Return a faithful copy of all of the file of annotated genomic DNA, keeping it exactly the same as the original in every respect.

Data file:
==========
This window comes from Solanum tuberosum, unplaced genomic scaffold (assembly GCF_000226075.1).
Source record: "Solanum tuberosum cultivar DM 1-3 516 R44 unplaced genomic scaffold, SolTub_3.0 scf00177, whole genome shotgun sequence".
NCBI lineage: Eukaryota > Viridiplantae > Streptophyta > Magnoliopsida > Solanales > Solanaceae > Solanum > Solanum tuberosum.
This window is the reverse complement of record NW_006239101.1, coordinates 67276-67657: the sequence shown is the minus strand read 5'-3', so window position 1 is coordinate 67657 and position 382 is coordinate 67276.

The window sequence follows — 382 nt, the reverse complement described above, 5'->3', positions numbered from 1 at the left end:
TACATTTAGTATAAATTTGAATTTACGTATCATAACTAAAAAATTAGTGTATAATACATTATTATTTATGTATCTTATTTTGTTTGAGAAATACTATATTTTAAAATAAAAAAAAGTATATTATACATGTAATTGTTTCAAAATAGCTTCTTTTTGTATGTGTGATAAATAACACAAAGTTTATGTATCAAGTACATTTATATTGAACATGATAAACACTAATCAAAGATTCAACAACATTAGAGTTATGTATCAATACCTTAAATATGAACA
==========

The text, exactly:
This window comes from Solanum tuberosum, unplaced genomic scaffold (assembly GCF_000226075.1).
Source record: "Solanum tuberosum cultivar DM 1-3 516 R44 unplaced genomic scaffold, SolTub_3.0 scf00177, whole genome shotgun sequence".
NCBI lineage: Eukaryota > Viridiplantae > Streptophyta > Magnoliopsida > Solanales > Solanaceae > Solanum > Solanum tuberosum.
This window is the reverse complement of record NW_006239101.1, coordinates 67276-67657: the sequence shown is the minus strand read 5'-3', so window position 1 is coordinate 67657 and position 382 is coordinate 67276.

The window sequence follows — 382 nt, the reverse complement described above, 5'->3', positions numbered from 1 at the left end:
TACATTTAGTATAAATTTGAATTTACGTATCATAACTAAAAAATTAGTGTATAATACATTATTATTTATGTATCTTATTTTGTTTGAGAAATACTATATTTTAAAATAAAAAAAAGTATATTATACATGTAATTGTTTCAAAATAGCTTCTTTTTGTATGTGTGATAAATAACACAAAGTTTATGTATCAAGTACATTTATATTGAACATGATAAACACTAATCAAAGATTCAACAACATTAGAGTTATGTATCAATACCTTAAATATGAACA